A Government Shutdown This Fall Seems All But Certain
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An exasperated Speaker of the House, facing the prospect of a government shutdown over unrealistic demands from his own party’s right flank and a threat to his own hold on power, had had enough. He was ready to pay the price. Fine. Let the rabble-rousing Freedom Caucus wage their war. It was time to, to borrow a G-rated version of the military idiom, f--k around, find out: “There's a limit to what we can do, but this is a fight they wanted,” he said over dinner with his war council. “Let them have the fight. Then maybe they'll learn their lesson.”
That was where John Boehner was at a decade ago, as freshmen Sen. Ted Cruz guided the federal government into a shutdown because President Barack Obama was refusing to repeal the Affordable Care Act, his signature healthcare law. Boehner and his allies knew it was a lost cause, but they went ahead with the doomed effort. After all, Boehner couldn’t really stop it. The ensuing 13-day shutdown tanked the Republican brand as images of shuttered national parks cycled on cable TV, the GOP nominee for Governor in Virginia lost a very winnable race, and the economy shed $24 billion.
Run the tape today and it seems like it’s the same scenario on deck, with many of the same radicals in the majority proving why we can’t have nice things.
But here’s the thing: the ding on the GOP wasn’t permanent. Within three years, that burn-it-down branch of the electorate politics nominated and elected neophyte Donald Trump to the White House over a much more-qualified nominee in Hillary Clinton. Memories are short. And consequences are not.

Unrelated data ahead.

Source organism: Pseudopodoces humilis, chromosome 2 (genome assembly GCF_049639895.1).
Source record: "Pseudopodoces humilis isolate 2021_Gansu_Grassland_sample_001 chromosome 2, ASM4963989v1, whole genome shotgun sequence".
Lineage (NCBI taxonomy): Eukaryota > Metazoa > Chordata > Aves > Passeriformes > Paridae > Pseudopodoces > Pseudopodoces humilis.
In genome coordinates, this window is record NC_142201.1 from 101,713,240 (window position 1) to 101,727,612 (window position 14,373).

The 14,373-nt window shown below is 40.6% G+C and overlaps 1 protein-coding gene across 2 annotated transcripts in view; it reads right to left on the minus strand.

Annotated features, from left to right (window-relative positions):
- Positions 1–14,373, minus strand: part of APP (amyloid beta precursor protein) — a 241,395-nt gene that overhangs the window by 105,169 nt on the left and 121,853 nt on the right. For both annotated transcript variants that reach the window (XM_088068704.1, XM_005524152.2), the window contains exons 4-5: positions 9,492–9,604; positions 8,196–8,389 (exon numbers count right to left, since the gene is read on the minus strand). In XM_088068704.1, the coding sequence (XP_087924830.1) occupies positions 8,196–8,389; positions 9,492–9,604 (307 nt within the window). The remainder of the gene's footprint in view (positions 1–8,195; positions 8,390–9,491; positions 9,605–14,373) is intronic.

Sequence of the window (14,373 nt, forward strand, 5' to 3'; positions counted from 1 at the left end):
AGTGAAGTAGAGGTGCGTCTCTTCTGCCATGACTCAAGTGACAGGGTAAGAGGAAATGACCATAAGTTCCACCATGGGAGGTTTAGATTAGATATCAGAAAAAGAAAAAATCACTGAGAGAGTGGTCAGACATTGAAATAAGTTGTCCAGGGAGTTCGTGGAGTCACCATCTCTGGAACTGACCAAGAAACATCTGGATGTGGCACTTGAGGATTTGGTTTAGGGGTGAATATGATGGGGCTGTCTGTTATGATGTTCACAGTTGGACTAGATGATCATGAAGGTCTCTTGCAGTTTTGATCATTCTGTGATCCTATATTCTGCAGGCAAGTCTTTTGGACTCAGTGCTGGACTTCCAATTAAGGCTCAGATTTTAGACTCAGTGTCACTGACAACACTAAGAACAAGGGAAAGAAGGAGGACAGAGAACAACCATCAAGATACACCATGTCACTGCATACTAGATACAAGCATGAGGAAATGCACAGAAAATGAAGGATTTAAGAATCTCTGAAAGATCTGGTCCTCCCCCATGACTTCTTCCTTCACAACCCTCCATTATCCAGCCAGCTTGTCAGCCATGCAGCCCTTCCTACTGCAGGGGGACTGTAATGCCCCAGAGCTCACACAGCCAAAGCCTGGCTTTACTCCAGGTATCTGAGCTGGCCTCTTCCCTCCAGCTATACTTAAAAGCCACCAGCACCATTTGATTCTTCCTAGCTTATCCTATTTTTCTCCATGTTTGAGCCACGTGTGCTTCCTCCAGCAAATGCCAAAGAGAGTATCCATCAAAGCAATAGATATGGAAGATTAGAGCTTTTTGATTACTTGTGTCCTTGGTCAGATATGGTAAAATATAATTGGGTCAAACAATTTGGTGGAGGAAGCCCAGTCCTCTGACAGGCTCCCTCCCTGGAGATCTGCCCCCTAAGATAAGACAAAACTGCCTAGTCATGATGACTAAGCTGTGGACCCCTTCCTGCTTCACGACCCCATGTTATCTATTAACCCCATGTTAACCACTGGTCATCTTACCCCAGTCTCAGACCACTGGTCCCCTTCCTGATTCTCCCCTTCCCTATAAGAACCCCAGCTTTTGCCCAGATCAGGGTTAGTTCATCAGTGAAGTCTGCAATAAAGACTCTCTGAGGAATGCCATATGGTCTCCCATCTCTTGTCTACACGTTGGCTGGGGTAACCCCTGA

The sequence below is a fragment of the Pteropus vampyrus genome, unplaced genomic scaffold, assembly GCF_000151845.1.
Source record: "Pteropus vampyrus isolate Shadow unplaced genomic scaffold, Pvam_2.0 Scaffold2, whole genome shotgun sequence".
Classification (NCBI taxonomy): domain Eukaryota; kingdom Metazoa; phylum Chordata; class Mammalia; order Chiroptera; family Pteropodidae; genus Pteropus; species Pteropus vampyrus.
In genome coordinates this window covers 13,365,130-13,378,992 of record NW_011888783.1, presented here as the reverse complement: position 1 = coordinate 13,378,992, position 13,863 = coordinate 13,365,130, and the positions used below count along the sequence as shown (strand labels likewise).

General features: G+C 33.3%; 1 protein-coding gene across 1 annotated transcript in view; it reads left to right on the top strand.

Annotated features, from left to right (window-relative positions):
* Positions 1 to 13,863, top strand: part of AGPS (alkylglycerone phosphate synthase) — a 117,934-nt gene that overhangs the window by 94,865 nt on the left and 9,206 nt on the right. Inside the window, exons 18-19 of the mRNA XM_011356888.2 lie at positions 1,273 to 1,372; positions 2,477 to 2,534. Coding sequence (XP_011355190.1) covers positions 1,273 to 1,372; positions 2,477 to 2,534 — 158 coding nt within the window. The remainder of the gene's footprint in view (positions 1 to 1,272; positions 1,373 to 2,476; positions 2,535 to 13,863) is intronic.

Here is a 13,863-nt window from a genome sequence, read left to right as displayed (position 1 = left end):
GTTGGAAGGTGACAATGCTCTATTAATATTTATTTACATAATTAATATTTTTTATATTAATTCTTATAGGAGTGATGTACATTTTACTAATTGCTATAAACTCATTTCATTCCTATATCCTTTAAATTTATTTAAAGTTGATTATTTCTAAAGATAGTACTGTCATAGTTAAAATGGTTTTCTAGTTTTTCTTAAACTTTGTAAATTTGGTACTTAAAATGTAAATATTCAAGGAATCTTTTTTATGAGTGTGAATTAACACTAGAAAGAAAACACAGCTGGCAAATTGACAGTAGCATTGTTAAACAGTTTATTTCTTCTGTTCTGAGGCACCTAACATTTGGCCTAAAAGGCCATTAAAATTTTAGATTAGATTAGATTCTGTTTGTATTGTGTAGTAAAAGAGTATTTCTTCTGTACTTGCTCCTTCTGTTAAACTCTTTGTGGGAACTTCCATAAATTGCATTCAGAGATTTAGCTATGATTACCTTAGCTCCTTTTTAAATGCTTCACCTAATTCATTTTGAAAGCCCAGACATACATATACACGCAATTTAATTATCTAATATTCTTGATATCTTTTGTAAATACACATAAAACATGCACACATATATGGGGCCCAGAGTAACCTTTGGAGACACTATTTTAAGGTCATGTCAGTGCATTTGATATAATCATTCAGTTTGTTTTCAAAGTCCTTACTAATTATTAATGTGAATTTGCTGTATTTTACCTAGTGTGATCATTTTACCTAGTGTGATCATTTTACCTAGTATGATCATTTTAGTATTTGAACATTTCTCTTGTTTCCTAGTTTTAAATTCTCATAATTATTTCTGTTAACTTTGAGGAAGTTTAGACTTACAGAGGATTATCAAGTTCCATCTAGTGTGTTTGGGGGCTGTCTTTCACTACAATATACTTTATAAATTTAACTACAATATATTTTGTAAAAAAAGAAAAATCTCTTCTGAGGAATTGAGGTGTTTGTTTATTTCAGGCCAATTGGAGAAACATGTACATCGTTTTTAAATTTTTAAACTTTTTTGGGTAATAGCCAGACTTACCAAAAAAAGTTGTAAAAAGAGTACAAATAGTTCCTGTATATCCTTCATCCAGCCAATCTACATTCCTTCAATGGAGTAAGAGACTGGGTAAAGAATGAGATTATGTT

Earlier this year around Washington, the key question was whether Speaker Kevin McCarthy could steer his caucus away from shutting down the government. That no longer seems up for debate. Now the questions flying around the Capitol come in two categories. Top of mind are the logistical ones: When will the government shut down? And for how long?
Then there are the more nuanced queries: What price, if any, will McCarthy pay for grinding the U.S. government to a halt, thereby sending millions of federal workers home without pay while forcing millions more in uniform to keep showing up for free? And will any of that matter when voters head to the polls in 2024? After all, McCarthy agreed to a provision that allows a single member to offer a motion to boot him, and it leaves him perpetually on the brink of ruin.
Eight months ago, it took 15 rounds of balloting for McCarthy to win the job of Speaker. At the moment, he presides over a party that can afford just four defections on any given vote, assuming everyone shows up and votes. McCarthy has vowed not to bring anything to the floor that lacks the support of the majority of his party, meaning Democrats can’t save him here. Simply put: McCarthy is holding onto the gavel by the narrowest margin of any first-term Speaker since 1931.
The House Freedom Caucus has been open about their plans to leverage the Sept. 30 end of the federal fiscal year to push for their pet causes, such as defunding prosecutors looking into former President Donald Trump’s alleged crimes. The demands are as audacious as they are dead if they were to reach the Senate, which is controlled by Democrats and requires a bipartisan 60 votes to spend money. In other words, they’re chasing an agenda that is DOA on the north side of the Capitol. McCarthy knows it. The Freedom Caucus should know it. Every single Senator knows it.
And yet Washington is going to spend the next month lurching from one demand to the next to maybe deliver a stopgap spending plan that maintains the current spending levels.